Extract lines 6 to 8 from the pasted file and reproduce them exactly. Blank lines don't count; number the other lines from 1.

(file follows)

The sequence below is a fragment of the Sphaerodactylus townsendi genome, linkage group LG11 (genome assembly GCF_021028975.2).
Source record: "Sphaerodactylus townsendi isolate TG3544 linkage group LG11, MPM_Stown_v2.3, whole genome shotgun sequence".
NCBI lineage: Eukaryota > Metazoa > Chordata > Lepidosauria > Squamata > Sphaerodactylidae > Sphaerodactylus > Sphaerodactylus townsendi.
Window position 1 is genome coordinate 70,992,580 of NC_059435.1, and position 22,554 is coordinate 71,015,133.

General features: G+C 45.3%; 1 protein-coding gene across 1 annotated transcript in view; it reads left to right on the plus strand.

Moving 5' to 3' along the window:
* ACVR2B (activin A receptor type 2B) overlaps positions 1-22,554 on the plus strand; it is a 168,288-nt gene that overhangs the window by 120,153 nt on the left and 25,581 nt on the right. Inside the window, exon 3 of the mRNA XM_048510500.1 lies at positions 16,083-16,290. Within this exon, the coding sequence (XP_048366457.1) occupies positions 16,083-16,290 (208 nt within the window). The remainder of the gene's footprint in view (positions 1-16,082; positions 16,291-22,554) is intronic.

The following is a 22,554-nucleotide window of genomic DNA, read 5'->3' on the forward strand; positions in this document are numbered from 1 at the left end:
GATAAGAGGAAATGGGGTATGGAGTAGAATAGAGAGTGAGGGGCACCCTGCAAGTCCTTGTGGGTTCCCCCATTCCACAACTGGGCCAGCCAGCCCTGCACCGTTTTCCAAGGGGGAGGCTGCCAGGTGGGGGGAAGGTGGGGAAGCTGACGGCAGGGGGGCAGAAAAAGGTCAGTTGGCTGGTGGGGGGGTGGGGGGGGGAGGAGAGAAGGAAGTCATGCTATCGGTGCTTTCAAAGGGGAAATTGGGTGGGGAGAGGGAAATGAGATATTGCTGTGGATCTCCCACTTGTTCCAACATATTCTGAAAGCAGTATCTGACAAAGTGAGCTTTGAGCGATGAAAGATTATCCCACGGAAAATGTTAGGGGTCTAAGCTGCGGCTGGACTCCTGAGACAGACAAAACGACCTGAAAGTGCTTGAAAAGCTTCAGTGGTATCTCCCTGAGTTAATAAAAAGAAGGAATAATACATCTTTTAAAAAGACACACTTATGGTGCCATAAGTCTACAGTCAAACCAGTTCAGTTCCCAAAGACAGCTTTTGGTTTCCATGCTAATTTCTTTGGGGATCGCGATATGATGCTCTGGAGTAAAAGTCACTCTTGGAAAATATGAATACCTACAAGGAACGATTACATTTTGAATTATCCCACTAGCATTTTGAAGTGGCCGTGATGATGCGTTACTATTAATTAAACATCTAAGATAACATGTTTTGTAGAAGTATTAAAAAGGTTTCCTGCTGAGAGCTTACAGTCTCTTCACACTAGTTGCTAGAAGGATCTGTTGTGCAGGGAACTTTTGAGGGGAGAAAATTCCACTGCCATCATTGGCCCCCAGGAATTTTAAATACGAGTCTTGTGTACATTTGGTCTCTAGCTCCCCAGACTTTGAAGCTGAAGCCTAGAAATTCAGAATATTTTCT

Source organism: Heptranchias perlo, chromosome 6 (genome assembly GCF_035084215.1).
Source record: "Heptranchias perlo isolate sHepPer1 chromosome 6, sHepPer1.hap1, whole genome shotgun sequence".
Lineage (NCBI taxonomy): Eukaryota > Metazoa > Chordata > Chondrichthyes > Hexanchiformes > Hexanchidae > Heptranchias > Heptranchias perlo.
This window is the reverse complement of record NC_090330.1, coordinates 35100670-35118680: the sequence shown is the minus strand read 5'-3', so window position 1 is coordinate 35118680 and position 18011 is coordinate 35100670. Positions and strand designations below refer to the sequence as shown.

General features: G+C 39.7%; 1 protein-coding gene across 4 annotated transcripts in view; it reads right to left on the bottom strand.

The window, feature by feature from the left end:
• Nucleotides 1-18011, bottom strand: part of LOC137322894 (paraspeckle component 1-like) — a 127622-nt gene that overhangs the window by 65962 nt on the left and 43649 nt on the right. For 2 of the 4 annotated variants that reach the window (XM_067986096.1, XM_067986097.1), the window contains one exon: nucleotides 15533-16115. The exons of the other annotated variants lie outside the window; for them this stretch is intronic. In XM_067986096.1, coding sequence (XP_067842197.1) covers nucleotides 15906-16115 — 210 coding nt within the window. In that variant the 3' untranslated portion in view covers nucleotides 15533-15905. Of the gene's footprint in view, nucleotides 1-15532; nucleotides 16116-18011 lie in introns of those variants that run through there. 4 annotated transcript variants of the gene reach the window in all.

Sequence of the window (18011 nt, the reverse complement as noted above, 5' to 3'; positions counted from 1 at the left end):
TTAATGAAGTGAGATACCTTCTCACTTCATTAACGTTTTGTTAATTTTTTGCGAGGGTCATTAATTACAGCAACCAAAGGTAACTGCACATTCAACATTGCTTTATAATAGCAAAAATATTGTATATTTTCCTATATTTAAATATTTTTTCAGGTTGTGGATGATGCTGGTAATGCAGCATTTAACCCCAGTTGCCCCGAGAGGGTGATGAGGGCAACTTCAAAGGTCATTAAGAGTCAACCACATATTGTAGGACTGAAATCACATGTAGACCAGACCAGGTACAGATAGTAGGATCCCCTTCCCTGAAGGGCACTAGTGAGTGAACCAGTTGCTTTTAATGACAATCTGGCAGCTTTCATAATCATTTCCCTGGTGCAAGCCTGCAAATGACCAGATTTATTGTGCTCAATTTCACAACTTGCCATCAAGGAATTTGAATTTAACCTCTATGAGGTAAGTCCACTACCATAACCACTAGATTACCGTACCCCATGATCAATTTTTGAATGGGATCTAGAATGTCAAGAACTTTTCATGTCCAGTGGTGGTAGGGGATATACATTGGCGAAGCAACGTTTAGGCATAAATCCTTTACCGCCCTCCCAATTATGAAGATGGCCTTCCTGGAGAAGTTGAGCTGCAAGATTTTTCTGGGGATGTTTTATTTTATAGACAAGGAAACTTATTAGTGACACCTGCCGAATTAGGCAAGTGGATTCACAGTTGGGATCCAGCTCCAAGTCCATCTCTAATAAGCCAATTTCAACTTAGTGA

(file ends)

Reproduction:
Moving 5' to 3' along the window:
* ACVR2B (activin A receptor type 2B) overlaps positions 1-22,554 on the plus strand; it is a 168,288-nt gene that overhangs the window by 120,153 nt on the left and 25,581 nt on the right. Inside the window, exon 3 of the mRNA XM_048510500.1 lies at positions 16,083-16,290. Within this exon, the coding sequence (XP_048366457.1) occupies positions 16,083-16,290 (208 nt within the window). The remainder of the gene's footprint in view (positions 1-16,082; positions 16,291-22,554) is intronic.

The following is a 22,554-nucleotide window of genomic DNA, read 5'->3' on the forward strand; positions in this document are numbered from 1 at the left end: